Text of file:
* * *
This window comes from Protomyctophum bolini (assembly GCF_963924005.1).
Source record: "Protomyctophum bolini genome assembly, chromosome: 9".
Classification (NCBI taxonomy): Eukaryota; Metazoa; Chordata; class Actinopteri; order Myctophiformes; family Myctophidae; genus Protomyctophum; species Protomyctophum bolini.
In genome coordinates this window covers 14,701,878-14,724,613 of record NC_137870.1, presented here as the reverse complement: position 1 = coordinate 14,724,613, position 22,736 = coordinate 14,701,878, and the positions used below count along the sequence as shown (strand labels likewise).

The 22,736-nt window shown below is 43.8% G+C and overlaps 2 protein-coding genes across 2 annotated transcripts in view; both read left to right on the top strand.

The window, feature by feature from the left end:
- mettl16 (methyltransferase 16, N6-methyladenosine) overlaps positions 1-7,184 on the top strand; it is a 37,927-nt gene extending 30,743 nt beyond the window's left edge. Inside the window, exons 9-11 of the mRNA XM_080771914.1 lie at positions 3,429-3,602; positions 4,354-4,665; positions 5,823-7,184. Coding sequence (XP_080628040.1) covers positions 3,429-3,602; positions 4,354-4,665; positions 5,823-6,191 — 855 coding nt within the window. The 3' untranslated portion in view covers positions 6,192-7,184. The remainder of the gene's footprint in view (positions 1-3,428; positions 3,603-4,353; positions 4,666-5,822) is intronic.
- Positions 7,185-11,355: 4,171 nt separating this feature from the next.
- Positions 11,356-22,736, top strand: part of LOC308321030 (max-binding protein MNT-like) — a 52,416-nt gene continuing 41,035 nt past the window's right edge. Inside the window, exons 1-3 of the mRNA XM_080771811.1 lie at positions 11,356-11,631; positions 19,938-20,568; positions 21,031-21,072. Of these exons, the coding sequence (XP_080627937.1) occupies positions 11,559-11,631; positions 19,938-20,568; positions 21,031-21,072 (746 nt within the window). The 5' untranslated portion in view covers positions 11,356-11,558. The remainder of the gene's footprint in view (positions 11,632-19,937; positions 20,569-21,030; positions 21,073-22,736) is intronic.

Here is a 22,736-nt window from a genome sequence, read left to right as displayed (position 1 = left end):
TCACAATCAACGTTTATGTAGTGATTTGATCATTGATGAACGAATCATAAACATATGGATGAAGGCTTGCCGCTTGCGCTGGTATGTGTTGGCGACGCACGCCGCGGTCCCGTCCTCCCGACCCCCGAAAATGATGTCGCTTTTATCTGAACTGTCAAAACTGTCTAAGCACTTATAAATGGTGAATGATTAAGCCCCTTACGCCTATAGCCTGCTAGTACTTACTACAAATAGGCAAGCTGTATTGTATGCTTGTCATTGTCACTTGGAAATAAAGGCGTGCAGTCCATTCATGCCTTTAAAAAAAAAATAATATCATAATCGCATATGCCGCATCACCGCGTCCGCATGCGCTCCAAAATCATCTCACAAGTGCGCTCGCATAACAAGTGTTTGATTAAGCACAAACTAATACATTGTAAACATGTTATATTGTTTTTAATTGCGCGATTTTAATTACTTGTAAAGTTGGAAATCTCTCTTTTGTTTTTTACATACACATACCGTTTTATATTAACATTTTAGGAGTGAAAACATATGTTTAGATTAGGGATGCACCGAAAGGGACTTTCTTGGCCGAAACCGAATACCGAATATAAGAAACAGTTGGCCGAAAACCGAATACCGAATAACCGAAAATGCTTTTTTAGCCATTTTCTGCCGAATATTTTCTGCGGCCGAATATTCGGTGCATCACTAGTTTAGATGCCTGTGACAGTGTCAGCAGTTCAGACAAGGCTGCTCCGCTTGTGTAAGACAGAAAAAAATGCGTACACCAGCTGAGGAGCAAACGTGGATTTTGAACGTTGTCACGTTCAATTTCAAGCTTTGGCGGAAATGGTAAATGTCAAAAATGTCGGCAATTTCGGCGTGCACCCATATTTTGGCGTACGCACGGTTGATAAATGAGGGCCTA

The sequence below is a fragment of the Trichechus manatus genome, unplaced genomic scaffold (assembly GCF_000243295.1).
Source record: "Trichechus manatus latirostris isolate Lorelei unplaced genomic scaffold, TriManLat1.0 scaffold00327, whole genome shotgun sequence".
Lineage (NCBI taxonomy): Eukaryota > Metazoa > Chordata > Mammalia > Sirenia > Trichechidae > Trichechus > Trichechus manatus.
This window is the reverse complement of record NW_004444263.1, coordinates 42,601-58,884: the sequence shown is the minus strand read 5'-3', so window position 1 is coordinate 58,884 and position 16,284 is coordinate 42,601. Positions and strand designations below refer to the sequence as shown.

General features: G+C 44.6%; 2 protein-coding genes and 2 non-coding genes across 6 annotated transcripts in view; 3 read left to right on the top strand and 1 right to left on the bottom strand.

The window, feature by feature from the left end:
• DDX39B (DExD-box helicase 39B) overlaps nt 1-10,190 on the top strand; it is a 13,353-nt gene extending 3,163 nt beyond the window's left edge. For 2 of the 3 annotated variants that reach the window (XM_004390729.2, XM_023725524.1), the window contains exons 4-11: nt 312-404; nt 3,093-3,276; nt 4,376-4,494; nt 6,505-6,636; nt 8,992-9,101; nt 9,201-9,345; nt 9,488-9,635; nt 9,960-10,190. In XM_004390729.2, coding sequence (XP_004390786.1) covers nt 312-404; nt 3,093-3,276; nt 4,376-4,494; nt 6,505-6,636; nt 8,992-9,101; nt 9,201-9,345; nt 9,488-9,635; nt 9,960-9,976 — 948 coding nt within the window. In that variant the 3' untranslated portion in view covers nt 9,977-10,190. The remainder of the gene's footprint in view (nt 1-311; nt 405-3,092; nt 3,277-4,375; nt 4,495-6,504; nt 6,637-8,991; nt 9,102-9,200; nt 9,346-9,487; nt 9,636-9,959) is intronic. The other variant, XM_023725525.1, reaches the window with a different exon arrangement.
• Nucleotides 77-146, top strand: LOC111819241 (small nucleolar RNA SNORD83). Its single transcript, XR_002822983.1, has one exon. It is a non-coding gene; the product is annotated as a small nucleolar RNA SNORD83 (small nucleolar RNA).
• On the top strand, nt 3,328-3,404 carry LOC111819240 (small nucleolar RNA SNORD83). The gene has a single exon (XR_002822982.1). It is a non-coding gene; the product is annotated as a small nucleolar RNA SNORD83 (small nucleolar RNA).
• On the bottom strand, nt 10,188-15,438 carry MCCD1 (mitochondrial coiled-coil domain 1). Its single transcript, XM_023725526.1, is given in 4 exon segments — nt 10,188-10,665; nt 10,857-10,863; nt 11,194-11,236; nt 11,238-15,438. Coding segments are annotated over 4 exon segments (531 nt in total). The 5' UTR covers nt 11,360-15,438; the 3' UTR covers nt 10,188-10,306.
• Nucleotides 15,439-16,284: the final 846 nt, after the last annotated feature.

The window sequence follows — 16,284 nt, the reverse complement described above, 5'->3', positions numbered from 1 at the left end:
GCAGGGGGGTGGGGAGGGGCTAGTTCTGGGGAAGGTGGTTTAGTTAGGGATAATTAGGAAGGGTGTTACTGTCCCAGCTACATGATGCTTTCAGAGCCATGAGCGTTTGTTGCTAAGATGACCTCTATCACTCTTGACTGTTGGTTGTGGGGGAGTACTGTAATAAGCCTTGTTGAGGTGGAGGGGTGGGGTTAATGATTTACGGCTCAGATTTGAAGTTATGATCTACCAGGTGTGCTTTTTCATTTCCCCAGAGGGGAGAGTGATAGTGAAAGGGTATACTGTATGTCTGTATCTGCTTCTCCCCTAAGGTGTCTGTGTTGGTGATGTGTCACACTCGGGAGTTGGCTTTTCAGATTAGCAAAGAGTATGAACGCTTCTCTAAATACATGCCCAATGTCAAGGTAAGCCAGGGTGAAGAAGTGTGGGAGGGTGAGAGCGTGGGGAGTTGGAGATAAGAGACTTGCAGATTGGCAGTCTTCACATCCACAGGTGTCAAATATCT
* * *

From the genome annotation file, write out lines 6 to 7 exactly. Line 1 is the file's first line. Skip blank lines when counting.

The window, feature by feature from the left end:
- mettl16 (methyltransferase 16, N6-methyladenosine) overlaps positions 1-7,184 on the top strand; it is a 37,927-nt gene extending 30,743 nt beyond the window's left edge. Inside the window, exons 9-11 of the mRNA XM_080771914.1 lie at positions 3,429-3,602; positions 4,354-4,665; positions 5,823-7,184. Coding sequence (XP_080628040.1) covers positions 3,429-3,602; positions 4,354-4,665; positions 5,823-6,191 — 855 coding nt within the window. The 3' untranslated portion in view covers positions 6,192-7,184. The remainder of the gene's footprint in view (positions 1-3,428; positions 3,603-4,353; positions 4,666-5,822) is intronic.